Springer Nature is making SARS-CoV-2 and COVID-19 research free. View research | View latest news | Sign up for updates

  • Symposien Care Of The Post-Operative Surgical Patient Symposium Held On September 8–9, 1983 In Edinburgh
  • Published:

Report of the symposium

  • 15 Accesses

  • 1 Citations


The past decades have seen considerable shifts of emphasis in surgical care. The recognition that pus was not laudable, was followed by a realisation that not all complications were inevitable and that prophylaxis could effectively reduce the incidence of most common problems in the post-operative period. As anaesthesia has become safer, it has been possible to embark on more intricate and prolonged procedures and for sufficient time to be available to ensure adequate intraoperative care.

These two phenomena have firstly increased the complexity of management in the post-operative period, and have brought this aspect of surgical care more obviously to the limelight. However, many separate disciplines are involved in the care of the patient post-operatively, and the Symposium was organised1 to bring the different groups together to identify the areas of recent development in the different specialities and to integrate the overall care of the individual patient.

This is a preview of subscription content, log in to check access.



adult respiratory distress syndrome


disseminated intravascular clotting


  1. Ahnefeld FW, Doenicke A, Lorenz W (eds) (1982) Histamine and Antihistamines in Anaesthesia and Surgery, Symposium held on June 3–5, 1981 in Munich. Klin Wochenschr 60:871–1062

  2. Boggis CRM, Greeve R (1983) Adult respiratory distress syndrome. Brit J Hosp Med 29:167–174

  3. Elfstrom J (1979) Drug pharmacokinetics in the postoperative period. Clin Pharmacokinet 4:16–22

  4. Hammerschmidt DE, Weaver LJ, Hudson LD, Craddock PR, Jacob HS (1980) Association of complement activation and elevated plasma C5a with adult respiratory distress syndrome. Lancet 1:947–949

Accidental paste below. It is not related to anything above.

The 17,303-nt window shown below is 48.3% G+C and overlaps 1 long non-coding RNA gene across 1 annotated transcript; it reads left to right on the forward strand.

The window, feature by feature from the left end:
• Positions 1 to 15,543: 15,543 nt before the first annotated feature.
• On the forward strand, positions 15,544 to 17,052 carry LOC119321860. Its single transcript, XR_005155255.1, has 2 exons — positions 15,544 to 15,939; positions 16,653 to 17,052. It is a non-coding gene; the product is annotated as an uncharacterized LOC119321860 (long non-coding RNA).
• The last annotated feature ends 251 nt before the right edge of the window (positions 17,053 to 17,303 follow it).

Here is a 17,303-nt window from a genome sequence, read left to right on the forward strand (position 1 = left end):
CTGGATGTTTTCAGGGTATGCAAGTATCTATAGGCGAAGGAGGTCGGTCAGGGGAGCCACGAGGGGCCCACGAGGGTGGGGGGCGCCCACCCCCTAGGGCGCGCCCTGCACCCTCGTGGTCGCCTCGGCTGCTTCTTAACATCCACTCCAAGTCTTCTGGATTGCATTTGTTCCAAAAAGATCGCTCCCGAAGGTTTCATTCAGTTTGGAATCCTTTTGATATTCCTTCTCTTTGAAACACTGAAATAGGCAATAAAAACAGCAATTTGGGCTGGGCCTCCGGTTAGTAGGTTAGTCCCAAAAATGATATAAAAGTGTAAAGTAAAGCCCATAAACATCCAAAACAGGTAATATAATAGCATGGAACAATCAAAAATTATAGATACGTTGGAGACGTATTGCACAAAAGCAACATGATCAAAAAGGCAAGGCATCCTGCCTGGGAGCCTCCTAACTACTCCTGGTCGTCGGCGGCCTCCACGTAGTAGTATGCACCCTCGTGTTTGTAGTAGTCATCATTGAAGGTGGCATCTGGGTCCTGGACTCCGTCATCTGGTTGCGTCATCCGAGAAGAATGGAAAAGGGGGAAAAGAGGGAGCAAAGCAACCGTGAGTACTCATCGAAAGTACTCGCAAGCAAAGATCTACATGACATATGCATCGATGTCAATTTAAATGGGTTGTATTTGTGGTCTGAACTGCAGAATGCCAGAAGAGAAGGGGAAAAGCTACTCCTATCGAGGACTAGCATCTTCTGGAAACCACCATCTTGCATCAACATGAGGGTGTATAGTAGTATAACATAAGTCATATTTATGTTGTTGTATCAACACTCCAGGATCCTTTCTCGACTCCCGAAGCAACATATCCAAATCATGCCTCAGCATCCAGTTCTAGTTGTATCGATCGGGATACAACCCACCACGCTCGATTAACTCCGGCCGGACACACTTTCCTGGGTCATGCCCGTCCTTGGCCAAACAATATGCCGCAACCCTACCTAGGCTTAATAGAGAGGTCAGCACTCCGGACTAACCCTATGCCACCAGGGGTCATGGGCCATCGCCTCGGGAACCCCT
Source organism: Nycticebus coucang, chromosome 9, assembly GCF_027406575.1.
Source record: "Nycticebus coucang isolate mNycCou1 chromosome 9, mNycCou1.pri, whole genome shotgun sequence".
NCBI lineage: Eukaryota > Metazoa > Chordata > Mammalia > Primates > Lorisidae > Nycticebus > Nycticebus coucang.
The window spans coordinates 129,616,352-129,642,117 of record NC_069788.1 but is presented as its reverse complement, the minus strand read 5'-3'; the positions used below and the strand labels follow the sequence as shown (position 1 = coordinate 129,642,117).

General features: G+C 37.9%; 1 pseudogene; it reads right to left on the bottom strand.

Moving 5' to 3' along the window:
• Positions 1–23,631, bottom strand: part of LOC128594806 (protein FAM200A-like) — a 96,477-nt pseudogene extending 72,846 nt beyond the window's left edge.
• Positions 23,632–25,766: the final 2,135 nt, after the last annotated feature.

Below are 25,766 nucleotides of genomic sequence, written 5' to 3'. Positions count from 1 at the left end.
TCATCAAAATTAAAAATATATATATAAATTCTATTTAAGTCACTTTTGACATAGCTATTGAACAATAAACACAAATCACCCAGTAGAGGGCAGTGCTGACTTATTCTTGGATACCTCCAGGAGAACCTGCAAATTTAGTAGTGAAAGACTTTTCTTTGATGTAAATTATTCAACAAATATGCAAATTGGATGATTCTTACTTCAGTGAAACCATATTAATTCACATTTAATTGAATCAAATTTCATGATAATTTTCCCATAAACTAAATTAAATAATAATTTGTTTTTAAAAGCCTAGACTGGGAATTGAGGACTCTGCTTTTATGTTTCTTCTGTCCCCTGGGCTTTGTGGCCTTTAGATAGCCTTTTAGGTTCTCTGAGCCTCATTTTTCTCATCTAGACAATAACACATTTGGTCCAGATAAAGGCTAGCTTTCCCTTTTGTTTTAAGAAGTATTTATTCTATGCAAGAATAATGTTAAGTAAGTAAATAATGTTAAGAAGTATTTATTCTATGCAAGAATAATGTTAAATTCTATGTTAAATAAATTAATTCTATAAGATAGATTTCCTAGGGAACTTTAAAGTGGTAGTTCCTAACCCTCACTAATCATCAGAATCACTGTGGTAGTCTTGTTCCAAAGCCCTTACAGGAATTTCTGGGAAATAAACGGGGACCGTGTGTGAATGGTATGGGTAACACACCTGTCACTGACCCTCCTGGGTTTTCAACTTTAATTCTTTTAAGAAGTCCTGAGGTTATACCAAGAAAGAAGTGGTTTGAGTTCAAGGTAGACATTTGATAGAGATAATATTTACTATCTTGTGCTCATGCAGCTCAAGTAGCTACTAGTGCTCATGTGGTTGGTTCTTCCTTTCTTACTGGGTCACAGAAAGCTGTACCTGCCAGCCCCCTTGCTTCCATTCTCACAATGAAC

5. Jeffrey CC, Kunsman JK, Cullen J, Brewster DC (1983) A prospective evaluation of cardiac risk index. Anesthesiol 58:462–464

  6. Lorenz W, Doenicke A (1985) H1 + H2-blockade: a prophylactic principle in anaesthesia and surgery against histamine-release response of any degree of severity. In: Settipane G (ed) 1. National Symposium on Histamine Antagonists, Brown University Massachusetts. New England and Regional Allergy Proceedings 6:37–57, 174–194

  7. Lowe KC (1984) Perfluorocarbons as blood substitutes. Pharm J 232:73-L74

  8. Smith JAR, Norman JN (1982) The fluid of choice for resuscitation of severe shock. Brit J Surg 69:702–705

  9. Stanley TH (1982) New narcotic analgesics and antagonists in anaesthesia. In: Catz RH (ed) Seminars in Anaesthetics. Grune & Stratton, New York

  10. Virgilio RW, Rice CL, Smith DE, James DR, Zarius CK, Hobelmann CF, Peters RM (1979) Crystalloid versus colloid resuscitation: is one better? Surgery 85:129–139

  11. Watkins J, Salo M (1982) Trauma, stress and immunity in anaesthesia and surgery. Butterworths, London, pp 378

Download references

Author information

Rights and permissions

Reprints and Permissions

About this article

Cite this article

Smith, J.A.R., Watkins, J. & Lorenz, W. Report of the symposium. Klin Wochenschr 63, 1005–1008 (1985). https://doi.org/10.1007/BF01737637

Download citation

Key words

  • Analgesia
  • Plasma substitutes
  • Post-operative care
  • Wound infection
  • ARDS (adult respiratory distress syndrome)